What's interesting is that on my NVR, I was able to see a live feed that would pop in for a second then it would drop away so it's connecting but the coverage is just less than enough to stay connected. It would take maybe another few minutes before the live feed pops in for a second then drops away. What's crazy is that when I only had te one EAP225-Outdoor (not set up with Omada Controller), I was able to get MUCH better coverage but not 100% consistent which is why I was wanting to try to find my original solution. 

 

When I look at the Omada Controller web interface (or the Omada app), it shows that the wireless camera is connected to the network but it's usually at a red single bar (or sometimes two yellow bars). However, the activity speed is either 0 kb/s or extremely low. According to the camera manufacturer, the camera needs 12,288 kbps (if the bitrate is set to 4096) but I had downscaled the camera's bitrate to 1024 so it really only needs 2,072 kbps.

 

I've also tried fiddling with the radio signals such as trying different channels or entirely disabling 2.4GHz or 5GHz, but no luck. I'm not sure if there are certian data within the Omada Controller that I should be looking for or settings that need to be changed. Connecting the second EAP225-Outdoor was painfully easy, but it's not too helpful when it doesn't get my the results I need.

 

What should I do or try next?

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Re:Extending WiFi 350 Feet Away Using EAP225-Outdoor (or N300)
2022-04-10 21:04:12

  @rfmurphy81 

 

Hey

 

So when you brought the second AP online at 1/2/3/4 points you mentioned.. were you able to adopt this wirelessly (MESH) on the controller?   If so how strong / good was the MESH speeds?   YOu should be able to see this by selecting the MESH AP and looking for below

 

 

Did you test connecting a device at that point?   namely some phone / tablet at points 1/2/3/4 to see if the mesh was working ok?       If so my next advice would be to take something like WiFi Analyser for Android and start to head to the camera position.. record the signal drop and levels coming from the MESH and ROOT APs, once you have that you will know more

 

If you are getting -70db from the mesh AP at the camera location.. its pretty dead air and changing to a semi directional (sectorised) antenna or something with higher gain (omni directional 7db) might help a bit... but remember your camera needs to be able to send the signal back also so consider better antenna that side.

 

So many times people don't consider the end device, generally the APs are not the issue as they have good antenna, its the end device that cant send back to it.   Had a guy once set up a massive CPE pointing to his shed 200 meters away.  At the shed he got a good signal reading on the phone, issue was his phone couldn't reply the 200 meters back to the AP..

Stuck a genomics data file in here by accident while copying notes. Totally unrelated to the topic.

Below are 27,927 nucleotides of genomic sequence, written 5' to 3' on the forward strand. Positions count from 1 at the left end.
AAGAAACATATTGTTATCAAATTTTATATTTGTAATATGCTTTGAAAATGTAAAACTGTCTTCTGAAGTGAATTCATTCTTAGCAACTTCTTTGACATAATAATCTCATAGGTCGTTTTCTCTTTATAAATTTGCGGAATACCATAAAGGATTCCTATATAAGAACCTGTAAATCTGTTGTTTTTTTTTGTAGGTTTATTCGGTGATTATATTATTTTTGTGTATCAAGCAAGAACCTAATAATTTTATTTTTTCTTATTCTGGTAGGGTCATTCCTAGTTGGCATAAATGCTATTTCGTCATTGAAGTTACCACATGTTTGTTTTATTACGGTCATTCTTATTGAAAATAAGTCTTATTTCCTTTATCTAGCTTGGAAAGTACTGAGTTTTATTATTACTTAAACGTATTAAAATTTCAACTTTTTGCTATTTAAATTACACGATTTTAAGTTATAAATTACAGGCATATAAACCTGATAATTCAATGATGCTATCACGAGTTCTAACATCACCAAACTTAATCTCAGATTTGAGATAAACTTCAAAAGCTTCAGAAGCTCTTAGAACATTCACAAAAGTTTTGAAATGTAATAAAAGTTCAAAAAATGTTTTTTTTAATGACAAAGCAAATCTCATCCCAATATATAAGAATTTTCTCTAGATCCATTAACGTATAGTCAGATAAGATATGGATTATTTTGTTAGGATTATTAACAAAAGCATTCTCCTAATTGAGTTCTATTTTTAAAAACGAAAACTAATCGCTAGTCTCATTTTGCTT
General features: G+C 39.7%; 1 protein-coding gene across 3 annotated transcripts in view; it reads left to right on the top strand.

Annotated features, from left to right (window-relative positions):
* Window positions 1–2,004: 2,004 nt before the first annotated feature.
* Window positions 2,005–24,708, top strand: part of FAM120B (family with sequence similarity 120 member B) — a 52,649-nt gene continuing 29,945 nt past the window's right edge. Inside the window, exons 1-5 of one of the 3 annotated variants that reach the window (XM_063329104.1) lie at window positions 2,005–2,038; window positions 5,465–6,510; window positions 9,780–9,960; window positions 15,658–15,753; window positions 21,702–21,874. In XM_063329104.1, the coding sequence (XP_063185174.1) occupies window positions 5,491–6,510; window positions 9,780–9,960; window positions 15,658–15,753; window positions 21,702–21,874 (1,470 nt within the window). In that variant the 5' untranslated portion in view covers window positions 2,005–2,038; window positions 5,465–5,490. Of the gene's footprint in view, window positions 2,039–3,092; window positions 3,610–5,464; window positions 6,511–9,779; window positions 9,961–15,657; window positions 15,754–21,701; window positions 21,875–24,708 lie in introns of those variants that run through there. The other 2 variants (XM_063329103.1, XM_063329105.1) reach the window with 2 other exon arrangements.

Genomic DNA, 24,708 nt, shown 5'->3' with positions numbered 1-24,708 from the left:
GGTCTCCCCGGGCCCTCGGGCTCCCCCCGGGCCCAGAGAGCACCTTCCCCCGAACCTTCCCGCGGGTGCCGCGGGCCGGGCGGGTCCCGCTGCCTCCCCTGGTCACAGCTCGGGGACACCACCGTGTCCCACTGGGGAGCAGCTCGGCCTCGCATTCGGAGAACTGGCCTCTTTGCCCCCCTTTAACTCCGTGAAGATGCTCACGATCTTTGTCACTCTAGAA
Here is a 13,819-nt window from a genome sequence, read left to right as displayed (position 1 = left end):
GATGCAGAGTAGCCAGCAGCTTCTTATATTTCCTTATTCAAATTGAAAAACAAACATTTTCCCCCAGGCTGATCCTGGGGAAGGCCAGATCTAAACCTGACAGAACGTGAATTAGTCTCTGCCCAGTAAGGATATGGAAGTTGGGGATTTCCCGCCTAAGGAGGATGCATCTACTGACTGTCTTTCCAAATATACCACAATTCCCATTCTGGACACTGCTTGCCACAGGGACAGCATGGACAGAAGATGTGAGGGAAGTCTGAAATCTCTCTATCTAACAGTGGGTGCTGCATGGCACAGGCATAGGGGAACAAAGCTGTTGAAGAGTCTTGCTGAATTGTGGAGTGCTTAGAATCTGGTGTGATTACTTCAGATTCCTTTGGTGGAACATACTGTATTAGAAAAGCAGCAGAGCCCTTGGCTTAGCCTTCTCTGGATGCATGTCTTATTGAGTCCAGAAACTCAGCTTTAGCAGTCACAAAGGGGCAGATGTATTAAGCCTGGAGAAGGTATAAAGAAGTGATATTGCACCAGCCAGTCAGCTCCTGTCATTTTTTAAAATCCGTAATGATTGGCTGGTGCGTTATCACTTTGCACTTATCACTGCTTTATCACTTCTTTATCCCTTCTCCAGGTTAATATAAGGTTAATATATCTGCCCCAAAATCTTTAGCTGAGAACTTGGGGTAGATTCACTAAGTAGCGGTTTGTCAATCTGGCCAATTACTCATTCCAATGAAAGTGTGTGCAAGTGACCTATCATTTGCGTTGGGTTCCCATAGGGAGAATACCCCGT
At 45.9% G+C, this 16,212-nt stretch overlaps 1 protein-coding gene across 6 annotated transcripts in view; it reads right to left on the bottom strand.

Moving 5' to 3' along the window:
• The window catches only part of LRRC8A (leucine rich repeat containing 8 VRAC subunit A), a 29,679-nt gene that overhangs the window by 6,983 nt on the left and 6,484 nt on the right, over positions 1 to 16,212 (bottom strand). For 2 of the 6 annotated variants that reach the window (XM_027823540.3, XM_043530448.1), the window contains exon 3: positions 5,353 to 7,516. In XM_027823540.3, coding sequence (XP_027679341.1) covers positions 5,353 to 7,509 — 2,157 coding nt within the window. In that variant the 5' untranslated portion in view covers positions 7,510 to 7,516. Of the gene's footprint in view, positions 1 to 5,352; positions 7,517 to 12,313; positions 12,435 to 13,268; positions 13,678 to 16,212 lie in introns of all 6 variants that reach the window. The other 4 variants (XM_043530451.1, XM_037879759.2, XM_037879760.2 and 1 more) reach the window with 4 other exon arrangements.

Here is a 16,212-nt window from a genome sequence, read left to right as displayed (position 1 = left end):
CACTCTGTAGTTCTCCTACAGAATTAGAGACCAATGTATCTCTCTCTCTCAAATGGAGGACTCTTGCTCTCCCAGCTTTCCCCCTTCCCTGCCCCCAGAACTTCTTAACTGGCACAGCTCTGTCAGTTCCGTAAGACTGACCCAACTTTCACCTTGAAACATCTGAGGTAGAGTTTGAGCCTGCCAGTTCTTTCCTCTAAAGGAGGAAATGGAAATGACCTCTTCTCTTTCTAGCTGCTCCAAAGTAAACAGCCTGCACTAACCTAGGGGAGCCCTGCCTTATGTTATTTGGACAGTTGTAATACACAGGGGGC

Hopefully that helps!

 

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Re:Extending WiFi 350 Feet Away Using EAP225-Outdoor (or N300)
2022-04-10 21:14:17 - last edited 2022-04-10 21:16:54

  @Philbert 

 

Just to clarify..  something like WiFi Analyser is your best bet here, you need to find out the real signal from the ROOT to MESH and then to the client camera. 

 

This is measured in -dbm  ranging from -20 to around -90.   There is always some loss in WiFi signal so it's accepted that -30 / -40 is a VERY good signal.  Head to -50 / -60 and its good to Average... when you are -70 its low / flakey and -75 lower its dead tbh

 

If you can find out what your MESH device is getting, then that is a good start.  As mentioned in last post its on the Controller under the device details (see pic).   If that is OK (-50ish or lower) then start to walk to the camera with WiFi Analyser, keep an eye on the 2x APs it finds (Root and Mesh) ensure one drops off (root) and the MESH has a reasonable signal at the camera.

 

Also have you enabled all advanced settings on your controller?   User WiFi Analyser to check for channel usage in your area, if needed consider manually changing the channel the ROOT and MESH APs talk on (36 / 40 etc  or DFS   if need)

 

 

Also are you running the latest firmware on the APs and Controller?

 

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Re:Extending WiFi 350 Feet Away Using EAP225-Outdoor (or N300)
2022-04-11 02:13:06 - last edited 2022-04-11 03:26:39

   @Philbert 

Thanks for the reply! Yes, the wireless AP was able to adopt to the mesh in every instance. As my iPhone 13 Pro was connected to the wireless AP while I was on the roof next to it, it was always getting very strong speeds doing a speed test. I'll need to run a WiFi Analyzer to see what it says.